problems throw state Obamacare programs a curveball

The problems plaguing shouldn't impact Californians trying to join Obamacare -- their state is one of 16 running its own Obamacare website. Still, the ongoing problems with the federal website have left California residents confused, prompting state officials to change up their outreach efforts.

"Instead of advertising about affordability," Peter Lee, executive director of Covered California, told reporters Monday, the state-run program is changing its marketing to "address directly the consumer confusion."

As of Nov. 12, around 59,000 people had picked a health insurance plan on Covered California, Lee said, saying that initial enrollment numbers were "much larger numbers than we expected."

Still, he said, "We've had enrollment reduced because of the drumbeat of information that websites don't work. Many don't understand there are separate websites for the 16 states."

Kevin Counihan, CEO of Connecticut's new Obamacare marketplace Access Health CT, said the problems have also impacted enrollment in his state.

"There's clearly confusion in Connecticut," he said. While some consumers are confused about whether the state's Obamacare website is working, others are concerned that the federal IT problems may slow down the distribution of subsidies some are being promised to help pay for their new insurance plans.

The ongoing problems, Counihan said, have created a "cascading effect, to some degree."

The confusion created by's technical problems is just one of the unexpected complications that state-run Obamacare programs are facing because of the federal government. However, officials from some of those state-run programs say their new marketplaces are enduring the hiccups and have performed well so far.

"We all know there has been a lot of consumer confusion over elements of the rollout," Counihan said, noting that enrollment in Connecticut has been stronger than expected. "In my view, personally, this is a three- to four-year implementation, and we have to be careful about drawing too many inferences" about Obamacare's future. "We're going to ride all this stuff out."

California's Lee added, "We're in the beginning of the first inning of a nine-inning game."

Last week, the Health and Human Services Department announced that as of the end of October, more than 106,000 people had enrolled in Obamacare insurance plans nationwide, while another 975,407 had successfully applied for insurance but had yet to choose a plan. In September, the Obama administration had anticipated nearly 500,000 enrolling in plans in the first month of open enrollment.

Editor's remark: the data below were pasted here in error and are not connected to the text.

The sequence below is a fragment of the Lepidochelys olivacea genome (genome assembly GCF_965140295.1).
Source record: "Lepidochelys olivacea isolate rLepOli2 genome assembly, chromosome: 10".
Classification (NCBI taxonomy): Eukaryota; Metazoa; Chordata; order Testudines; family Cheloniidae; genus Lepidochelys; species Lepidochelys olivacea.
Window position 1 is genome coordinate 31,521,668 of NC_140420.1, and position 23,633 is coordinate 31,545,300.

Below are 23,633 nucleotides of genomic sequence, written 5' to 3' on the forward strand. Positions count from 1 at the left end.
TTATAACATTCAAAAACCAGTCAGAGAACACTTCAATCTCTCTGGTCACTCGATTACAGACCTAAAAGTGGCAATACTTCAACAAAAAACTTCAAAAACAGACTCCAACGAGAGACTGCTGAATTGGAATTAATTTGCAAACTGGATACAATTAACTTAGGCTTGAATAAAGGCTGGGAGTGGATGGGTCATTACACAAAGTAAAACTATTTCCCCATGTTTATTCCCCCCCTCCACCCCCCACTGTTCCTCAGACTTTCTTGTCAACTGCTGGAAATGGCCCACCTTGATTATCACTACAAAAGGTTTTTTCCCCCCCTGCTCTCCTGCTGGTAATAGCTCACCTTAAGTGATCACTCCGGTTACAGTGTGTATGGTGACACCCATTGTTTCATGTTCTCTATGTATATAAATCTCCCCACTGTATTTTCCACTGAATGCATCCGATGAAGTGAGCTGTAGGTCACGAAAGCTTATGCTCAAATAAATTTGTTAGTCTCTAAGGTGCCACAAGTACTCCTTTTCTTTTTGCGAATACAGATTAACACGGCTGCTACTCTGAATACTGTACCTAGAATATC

It's unclear at this point whether the administration will come close to reaching its goal of having 7 million enrolled in private Obamacare plans by the end of March, when open enrollment closes. Yet as Lee and Counihan pointed out, the development of the marketplaces is a multi-year process: the nonpartisan Congressional Budget Office in May projected that the marketplaces would reach peak enrollment of 25 million in 2018.

The administration has promised to have running smoothly for the vast majority of users by the end of this month. However, citing unnamed officials, the Washington Post reported Sunday that the administration would consider it a success if 80 percent of users can buy insurance on the site by then.

On Monday, White House spokesman Jay Carney said the 80 percent benchmark accounts for users experiencing technical problems, but also users who decide to leave the website themselves for other reasons. For instance, if a user's personal health issues are very complex, they might prefer to enroll with the help of an official over the phone.

In addition to dealing with the confusion created by the technical problems with, state Obamacare officials now have the unanticipated task of responding to President Obama's new directive, which gives insurers the option of renewing existing health plans on the individual and small group markets for another year. Lee and Counihan, as well as Danielle Holahan, deputy Director of the New York Health Benefit Exchange, all said Monday that their respective states are still deciding whether or not to go along with the plan. A few state insurance commissioners are already objecting to the plan, arguing it would destabilize the Obamacare marketplaces.

Lee said California should make a decision by the end of the week.

"The right way to address this issue is not going to be a blanket answer across the nation," he said. States will respond differently, depending on the functionality of their websites, their respective insurance markets, and their regulatory environment, among other things.

With the continued federal problems, some have called for more accountability in the Obama administration. Former White House press secretary Robert Gibbs said on NBC Monday morning, "If this were to happen in the private sector, somebody would have probably already lost their job."

Carney responded Monday that President Obama and his team are focused "on getting this right for the American people... Monday morning quarterbacking is not what we're engaged in."